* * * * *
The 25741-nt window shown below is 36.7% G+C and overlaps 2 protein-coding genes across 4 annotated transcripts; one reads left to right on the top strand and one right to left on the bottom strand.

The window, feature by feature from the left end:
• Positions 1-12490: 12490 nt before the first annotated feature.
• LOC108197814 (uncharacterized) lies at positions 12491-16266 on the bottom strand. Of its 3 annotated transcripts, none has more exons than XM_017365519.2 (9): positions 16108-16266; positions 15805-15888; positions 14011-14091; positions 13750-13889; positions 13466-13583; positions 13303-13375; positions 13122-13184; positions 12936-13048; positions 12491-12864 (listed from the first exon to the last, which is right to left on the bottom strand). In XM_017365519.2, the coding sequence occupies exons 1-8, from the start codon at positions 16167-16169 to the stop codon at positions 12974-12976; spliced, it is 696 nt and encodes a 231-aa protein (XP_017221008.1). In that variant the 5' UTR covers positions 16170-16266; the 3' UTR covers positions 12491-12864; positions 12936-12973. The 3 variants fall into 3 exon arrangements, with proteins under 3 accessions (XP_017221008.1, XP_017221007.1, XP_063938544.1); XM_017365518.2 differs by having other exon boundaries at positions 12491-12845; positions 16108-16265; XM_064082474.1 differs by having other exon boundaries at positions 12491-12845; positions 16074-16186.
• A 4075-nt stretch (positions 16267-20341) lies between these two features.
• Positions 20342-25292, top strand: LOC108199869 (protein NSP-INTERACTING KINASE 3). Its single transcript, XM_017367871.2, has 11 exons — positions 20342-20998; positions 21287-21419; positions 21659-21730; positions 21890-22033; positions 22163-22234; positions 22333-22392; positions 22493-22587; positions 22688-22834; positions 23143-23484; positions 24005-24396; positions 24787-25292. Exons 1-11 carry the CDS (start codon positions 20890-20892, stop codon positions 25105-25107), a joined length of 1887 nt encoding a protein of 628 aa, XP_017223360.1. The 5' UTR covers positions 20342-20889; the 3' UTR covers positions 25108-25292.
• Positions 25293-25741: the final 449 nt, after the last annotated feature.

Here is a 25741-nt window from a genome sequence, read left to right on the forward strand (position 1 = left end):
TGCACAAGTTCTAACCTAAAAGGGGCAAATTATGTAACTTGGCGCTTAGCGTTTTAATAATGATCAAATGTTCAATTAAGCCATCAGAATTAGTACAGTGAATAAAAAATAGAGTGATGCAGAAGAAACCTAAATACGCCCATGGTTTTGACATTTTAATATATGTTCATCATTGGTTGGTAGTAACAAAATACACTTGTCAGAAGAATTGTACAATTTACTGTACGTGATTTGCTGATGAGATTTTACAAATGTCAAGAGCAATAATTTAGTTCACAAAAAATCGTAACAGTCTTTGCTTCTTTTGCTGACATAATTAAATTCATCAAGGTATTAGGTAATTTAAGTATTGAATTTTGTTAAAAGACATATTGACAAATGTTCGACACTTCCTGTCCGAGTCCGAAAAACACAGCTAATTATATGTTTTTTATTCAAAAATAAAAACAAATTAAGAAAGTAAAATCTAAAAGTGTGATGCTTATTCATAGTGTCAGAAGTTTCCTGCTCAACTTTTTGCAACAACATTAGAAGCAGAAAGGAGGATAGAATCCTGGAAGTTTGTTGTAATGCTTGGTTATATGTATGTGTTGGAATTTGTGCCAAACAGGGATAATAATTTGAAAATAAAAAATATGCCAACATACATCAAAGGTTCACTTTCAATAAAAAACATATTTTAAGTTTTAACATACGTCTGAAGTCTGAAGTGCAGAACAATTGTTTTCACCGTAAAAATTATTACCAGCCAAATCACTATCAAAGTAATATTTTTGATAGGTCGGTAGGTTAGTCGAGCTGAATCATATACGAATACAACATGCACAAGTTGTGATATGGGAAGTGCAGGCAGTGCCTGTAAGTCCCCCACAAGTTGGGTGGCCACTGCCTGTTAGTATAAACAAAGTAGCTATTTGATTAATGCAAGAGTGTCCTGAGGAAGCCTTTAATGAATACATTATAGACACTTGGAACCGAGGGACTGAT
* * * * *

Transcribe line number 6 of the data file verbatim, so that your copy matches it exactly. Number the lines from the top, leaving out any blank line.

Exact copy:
• Positions 20342-25292, top strand: LOC108199869 (protein NSP-INTERACTING KINASE 3). Its single transcript, XM_017367871.2, has 11 exons — positions 20342-20998; positions 21287-21419; positions 21659-21730; positions 21890-22033; positions 22163-22234; positions 22333-22392; positions 22493-22587; positions 22688-22834; positions 23143-23484; positions 24005-24396; positions 24787-25292. Exons 1-11 carry the CDS (start codon positions 20890-20892, stop codon positions 25105-25107), a joined length of 1887 nt encoding a protein of 628 aa, XP_017223360.1. The 5' UTR covers positions 20342-20889; the 3' UTR covers positions 25108-25292.